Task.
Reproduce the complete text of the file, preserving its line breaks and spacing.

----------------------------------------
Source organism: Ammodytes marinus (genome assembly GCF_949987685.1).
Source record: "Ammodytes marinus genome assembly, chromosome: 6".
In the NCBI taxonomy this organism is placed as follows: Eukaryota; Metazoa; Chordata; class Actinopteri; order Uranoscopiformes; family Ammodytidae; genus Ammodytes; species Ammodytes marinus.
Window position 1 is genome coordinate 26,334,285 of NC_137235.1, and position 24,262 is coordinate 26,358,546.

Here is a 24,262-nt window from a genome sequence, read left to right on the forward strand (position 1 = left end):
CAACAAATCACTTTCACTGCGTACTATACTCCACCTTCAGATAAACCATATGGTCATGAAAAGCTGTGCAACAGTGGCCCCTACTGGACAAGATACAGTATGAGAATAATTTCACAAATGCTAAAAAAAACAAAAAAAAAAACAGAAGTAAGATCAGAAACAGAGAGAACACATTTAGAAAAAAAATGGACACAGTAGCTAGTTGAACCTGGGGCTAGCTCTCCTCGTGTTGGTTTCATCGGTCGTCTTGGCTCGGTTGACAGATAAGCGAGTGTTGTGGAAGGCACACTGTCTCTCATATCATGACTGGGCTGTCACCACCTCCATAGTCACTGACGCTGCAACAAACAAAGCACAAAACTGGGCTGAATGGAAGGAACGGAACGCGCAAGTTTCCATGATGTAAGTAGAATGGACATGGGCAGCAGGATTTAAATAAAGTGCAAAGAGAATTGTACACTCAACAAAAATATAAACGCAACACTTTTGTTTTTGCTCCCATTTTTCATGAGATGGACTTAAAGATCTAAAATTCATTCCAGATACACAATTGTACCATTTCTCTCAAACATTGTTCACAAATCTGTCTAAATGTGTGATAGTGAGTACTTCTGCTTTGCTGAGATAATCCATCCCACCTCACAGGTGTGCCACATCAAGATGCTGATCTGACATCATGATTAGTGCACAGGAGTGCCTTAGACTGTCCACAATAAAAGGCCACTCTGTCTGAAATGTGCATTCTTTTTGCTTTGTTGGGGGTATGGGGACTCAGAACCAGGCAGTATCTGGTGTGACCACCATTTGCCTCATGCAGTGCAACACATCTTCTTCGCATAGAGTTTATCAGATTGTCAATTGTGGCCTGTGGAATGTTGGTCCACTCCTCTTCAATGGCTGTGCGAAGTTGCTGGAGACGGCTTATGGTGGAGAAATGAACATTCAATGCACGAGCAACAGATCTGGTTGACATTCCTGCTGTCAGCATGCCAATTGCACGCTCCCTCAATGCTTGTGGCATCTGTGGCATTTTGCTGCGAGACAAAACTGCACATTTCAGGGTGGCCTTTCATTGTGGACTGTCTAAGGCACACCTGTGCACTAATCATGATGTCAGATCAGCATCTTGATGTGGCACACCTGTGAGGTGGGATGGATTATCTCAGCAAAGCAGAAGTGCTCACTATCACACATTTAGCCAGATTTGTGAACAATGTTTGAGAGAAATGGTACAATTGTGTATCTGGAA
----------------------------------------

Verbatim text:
Source organism: Ammodytes marinus (genome assembly GCF_949987685.1).
Source record: "Ammodytes marinus genome assembly, chromosome: 6".
In the NCBI taxonomy this organism is placed as follows: Eukaryota; Metazoa; Chordata; class Actinopteri; order Uranoscopiformes; family Ammodytidae; genus Ammodytes; species Ammodytes marinus.
Window position 1 is genome coordinate 26,334,285 of NC_137235.1, and position 24,262 is coordinate 26,358,546.

Here is a 24,262-nt window from a genome sequence, read left to right on the forward strand (position 1 = left end):
CAACAAATCACTTTCACTGCGTACTATACTCCACCTTCAGATAAACCATATGGTCATGAAAAGCTGTGCAACAGTGGCCCCTACTGGACAAGATACAGTATGAGAATAATTTCACAAATGCTAAAAAAAACAAAAAAAAAAACAGAAGTAAGATCAGAAACAGAGAGAACACATTTAGAAAAAAAATGGACACAGTAGCTAGTTGAACCTGGGGCTAGCTCTCCTCGTGTTGGTTTCATCGGTCGTCTTGGCTCGGTTGACAGATAAGCGAGTGTTGTGGAAGGCACACTGTCTCTCATATCATGACTGGGCTGTCACCACCTCCATAGTCACTGACGCTGCAACAAACAAAGCACAAAACTGGGCTGAATGGAAGGAACGGAACGCGCAAGTTTCCATGATGTAAGTAGAATGGACATGGGCAGCAGGATTTAAATAAAGTGCAAAGAGAATTGTACACTCAACAAAAATATAAACGCAACACTTTTGTTTTTGCTCCCATTTTTCATGAGATGGACTTAAAGATCTAAAATTCATTCCAGATACACAATTGTACCATTTCTCTCAAACATTGTTCACAAATCTGTCTAAATGTGTGATAGTGAGTACTTCTGCTTTGCTGAGATAATCCATCCCACCTCACAGGTGTGCCACATCAAGATGCTGATCTGACATCATGATTAGTGCACAGGAGTGCCTTAGACTGTCCACAATAAAAGGCCACTCTGTCTGAAATGTGCATTCTTTTTGCTTTGTTGGGGGTATGGGGACTCAGAACCAGGCAGTATCTGGTGTGACCACCATTTGCCTCATGCAGTGCAACACATCTTCTTCGCATAGAGTTTATCAGATTGTCAATTGTGGCCTGTGGAATGTTGGTCCACTCCTCTTCAATGGCTGTGCGAAGTTGCTGGAGACGGCTTATGGTGGAGAAATGAACATTCAATGCACGAGCAACAGATCTGGTTGACATTCCTGCTGTCAGCATGCCAATTGCACGCTCCCTCAATGCTTGTGGCATCTGTGGCATTTTGCTGCGAGACAAAACTGCACATTTCAGGGTGGCCTTTCATTGTGGACTGTCTAAGGCACACCTGTGCACTAATCATGATGTCAGATCAGCATCTTGATGTGGCACACCTGTGAGGTGGGATGGATTATCTCAGCAAAGCAGAAGTGCTCACTATCACACATTTAGCCAGATTTGTGAACAATGTTTGAGAGAAATGGTACAATTGTGTATCTGGAA